It was my first day on the job as associate pastor. I enthusiastically unlocked the door to my new office and was taken aback by the writing on the wall. Literally. There was a massive white banner hanging on the wall with a warning, handwritten in giant red letters, that read, “We don’t like change!”
The Italian Alps, near the Agape Ecumenical Center in Prali, Italy. (Photo by Brandi Friesen Thorpe)
I have spent the last week in the beautiful Alps of Italy, at the Agape Ecumenical Center, gathering with an international community to delve into interreligious dialogue. I am the only Canadian and the only Mennonite. But considering how often this happens when I travel abroad, I have stopped being surprised by this.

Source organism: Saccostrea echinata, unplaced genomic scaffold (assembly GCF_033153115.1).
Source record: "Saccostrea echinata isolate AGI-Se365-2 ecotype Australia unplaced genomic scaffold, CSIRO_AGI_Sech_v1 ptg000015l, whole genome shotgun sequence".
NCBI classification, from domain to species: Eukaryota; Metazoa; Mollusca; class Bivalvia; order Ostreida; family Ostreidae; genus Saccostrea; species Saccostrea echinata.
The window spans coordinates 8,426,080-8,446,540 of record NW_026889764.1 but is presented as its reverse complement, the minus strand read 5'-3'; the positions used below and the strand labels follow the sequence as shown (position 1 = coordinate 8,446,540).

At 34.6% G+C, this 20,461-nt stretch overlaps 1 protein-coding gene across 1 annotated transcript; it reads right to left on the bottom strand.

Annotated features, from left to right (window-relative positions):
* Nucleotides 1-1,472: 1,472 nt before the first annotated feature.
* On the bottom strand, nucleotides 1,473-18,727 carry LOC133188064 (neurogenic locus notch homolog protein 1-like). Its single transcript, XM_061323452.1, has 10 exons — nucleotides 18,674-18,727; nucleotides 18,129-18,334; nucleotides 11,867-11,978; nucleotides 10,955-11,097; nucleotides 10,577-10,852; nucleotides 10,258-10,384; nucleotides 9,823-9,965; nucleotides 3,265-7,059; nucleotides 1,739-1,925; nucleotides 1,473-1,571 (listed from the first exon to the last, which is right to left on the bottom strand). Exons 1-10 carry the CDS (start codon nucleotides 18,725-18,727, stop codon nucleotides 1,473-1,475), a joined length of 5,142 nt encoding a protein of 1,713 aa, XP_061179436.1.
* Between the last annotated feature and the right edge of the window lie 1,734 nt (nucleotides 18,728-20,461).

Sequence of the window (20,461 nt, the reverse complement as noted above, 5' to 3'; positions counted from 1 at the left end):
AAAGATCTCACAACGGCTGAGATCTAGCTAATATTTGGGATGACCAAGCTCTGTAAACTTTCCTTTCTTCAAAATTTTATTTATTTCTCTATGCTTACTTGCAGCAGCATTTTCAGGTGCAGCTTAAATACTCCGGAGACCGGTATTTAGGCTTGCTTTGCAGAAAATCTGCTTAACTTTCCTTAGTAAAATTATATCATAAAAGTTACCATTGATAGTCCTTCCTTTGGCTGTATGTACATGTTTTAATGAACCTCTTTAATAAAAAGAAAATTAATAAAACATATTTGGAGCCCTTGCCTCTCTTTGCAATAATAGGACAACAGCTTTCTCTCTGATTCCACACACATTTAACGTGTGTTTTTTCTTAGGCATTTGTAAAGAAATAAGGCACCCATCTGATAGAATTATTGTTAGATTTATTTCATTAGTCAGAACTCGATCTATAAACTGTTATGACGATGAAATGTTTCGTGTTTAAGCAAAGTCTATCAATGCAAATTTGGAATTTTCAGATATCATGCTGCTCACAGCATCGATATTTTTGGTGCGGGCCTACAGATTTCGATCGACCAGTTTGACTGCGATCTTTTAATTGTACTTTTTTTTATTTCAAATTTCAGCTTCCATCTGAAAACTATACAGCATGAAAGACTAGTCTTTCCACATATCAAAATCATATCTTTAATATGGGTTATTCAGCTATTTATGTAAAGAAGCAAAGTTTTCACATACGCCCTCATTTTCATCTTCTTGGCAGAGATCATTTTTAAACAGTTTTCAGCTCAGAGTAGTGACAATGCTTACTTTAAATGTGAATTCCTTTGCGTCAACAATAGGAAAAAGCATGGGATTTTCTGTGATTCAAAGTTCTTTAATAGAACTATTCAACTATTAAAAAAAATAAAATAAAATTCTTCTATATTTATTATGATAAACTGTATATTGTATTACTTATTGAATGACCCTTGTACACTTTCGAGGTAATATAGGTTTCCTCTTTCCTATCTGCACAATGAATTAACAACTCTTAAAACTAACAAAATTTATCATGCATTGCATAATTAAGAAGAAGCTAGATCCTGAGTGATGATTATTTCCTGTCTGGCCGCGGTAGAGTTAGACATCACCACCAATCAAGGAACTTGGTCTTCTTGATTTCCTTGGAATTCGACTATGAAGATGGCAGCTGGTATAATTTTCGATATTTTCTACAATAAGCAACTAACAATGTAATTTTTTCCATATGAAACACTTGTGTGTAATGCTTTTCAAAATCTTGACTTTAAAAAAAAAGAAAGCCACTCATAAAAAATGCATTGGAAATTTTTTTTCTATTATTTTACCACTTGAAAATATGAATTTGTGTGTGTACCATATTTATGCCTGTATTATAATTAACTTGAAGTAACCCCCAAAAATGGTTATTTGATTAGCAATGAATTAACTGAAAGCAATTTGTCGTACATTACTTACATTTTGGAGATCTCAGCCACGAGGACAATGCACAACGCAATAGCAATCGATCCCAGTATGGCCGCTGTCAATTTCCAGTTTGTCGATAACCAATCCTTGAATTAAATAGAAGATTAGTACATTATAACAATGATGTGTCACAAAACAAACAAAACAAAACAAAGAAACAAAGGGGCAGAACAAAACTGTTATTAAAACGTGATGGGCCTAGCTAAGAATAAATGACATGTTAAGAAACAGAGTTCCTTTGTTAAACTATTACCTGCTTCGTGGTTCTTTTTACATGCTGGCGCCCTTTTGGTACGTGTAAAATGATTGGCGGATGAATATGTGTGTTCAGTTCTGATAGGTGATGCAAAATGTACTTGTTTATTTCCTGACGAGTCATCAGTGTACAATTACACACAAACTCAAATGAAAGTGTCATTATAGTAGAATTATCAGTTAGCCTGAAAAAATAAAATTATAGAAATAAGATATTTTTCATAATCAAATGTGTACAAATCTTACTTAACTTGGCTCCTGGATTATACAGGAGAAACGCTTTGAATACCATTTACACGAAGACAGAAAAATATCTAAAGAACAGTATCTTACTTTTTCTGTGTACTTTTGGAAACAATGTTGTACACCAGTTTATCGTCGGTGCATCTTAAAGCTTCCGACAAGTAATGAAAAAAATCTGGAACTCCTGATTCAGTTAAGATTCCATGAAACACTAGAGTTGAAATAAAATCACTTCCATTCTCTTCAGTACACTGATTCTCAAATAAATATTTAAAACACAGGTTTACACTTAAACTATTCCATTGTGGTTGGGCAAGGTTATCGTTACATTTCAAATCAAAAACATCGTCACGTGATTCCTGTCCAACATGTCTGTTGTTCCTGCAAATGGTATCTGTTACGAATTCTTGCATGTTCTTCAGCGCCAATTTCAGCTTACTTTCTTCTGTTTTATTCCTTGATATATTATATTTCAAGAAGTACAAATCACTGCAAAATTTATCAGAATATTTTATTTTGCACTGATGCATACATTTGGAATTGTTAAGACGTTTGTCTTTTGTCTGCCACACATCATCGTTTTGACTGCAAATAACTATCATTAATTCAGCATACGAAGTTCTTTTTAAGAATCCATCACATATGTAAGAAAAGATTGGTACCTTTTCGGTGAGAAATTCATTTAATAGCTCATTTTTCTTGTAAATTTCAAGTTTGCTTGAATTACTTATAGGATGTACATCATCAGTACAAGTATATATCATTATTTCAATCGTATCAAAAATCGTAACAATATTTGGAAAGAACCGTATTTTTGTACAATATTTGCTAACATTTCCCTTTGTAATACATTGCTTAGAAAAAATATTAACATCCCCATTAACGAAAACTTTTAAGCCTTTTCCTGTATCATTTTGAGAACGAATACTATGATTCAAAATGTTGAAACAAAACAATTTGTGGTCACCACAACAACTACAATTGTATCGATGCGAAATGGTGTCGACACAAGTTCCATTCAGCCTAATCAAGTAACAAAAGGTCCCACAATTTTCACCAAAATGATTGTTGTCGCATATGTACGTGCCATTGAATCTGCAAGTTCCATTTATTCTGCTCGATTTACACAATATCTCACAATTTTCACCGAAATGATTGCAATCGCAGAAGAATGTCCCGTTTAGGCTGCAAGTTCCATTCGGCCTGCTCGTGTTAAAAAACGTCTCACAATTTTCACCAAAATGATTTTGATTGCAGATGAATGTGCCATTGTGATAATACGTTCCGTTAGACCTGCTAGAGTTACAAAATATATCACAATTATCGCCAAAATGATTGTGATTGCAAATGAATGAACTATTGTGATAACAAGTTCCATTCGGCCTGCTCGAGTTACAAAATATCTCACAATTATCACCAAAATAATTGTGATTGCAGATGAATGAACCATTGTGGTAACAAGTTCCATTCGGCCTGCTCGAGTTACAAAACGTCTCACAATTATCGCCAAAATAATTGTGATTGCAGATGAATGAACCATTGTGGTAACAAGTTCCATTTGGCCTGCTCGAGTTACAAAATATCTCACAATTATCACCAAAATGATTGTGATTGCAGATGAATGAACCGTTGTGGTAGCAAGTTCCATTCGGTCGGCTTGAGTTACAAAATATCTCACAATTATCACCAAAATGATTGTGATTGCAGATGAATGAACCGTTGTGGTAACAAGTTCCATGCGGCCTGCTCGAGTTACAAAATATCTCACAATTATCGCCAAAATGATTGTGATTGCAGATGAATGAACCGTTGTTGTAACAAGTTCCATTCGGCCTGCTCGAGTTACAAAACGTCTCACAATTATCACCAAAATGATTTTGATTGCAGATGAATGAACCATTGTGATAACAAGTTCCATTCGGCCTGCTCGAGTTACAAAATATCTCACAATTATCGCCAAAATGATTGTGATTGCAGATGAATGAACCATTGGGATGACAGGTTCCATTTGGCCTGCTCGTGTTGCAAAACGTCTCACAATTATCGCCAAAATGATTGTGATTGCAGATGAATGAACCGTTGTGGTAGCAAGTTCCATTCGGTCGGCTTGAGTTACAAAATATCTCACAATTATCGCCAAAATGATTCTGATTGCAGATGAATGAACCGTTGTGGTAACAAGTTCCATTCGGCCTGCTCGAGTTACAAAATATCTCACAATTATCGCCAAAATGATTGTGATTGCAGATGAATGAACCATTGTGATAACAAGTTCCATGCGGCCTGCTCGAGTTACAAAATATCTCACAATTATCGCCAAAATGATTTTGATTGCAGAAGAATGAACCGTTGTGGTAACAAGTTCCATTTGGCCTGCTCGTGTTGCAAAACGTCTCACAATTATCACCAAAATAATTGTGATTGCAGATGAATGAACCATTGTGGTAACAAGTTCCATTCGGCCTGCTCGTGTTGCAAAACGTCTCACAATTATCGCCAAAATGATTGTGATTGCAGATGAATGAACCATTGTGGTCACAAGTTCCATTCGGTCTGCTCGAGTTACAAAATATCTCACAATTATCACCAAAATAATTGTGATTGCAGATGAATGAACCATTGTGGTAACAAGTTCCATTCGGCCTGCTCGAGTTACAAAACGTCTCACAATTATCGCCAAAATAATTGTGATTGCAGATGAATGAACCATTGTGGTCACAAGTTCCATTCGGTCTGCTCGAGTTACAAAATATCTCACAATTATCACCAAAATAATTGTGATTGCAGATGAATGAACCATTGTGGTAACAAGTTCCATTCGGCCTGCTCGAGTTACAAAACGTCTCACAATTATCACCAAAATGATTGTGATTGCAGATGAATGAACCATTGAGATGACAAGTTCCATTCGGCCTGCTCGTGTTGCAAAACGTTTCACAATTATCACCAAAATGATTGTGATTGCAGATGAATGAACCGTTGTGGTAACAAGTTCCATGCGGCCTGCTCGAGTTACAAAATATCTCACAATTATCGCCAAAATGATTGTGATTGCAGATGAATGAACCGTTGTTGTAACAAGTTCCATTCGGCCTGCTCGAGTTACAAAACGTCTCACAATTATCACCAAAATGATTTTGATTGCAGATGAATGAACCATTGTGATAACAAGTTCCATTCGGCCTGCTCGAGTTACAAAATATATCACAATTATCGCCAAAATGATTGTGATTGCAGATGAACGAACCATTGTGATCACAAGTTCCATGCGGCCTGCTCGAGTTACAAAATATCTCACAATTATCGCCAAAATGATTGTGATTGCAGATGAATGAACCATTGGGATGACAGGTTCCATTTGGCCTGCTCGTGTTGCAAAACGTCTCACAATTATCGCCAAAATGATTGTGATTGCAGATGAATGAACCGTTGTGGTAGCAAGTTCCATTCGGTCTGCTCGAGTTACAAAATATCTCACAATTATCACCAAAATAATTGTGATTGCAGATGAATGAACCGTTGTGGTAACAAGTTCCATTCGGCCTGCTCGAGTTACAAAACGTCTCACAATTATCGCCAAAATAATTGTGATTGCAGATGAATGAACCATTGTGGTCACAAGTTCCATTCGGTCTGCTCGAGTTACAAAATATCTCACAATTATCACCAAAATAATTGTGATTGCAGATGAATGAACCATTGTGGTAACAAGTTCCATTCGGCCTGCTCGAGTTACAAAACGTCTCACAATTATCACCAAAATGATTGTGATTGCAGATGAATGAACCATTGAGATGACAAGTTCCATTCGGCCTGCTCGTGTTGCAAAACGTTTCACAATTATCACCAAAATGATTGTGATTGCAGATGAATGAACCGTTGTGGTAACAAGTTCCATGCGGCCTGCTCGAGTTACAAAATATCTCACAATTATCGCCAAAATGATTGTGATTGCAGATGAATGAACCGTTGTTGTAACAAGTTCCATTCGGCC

Reflecting on international students and culture the other day, a colleague commented on how a group of students who had been struggling in classes refused to blame anyone for their failing grades, took responsibility, and made no excuses. He was surprised because U.S. students usually go on and on with excuses, blaming roommates, teachers, the school, society, but not accepting their own part in not meeting the expectations for the class.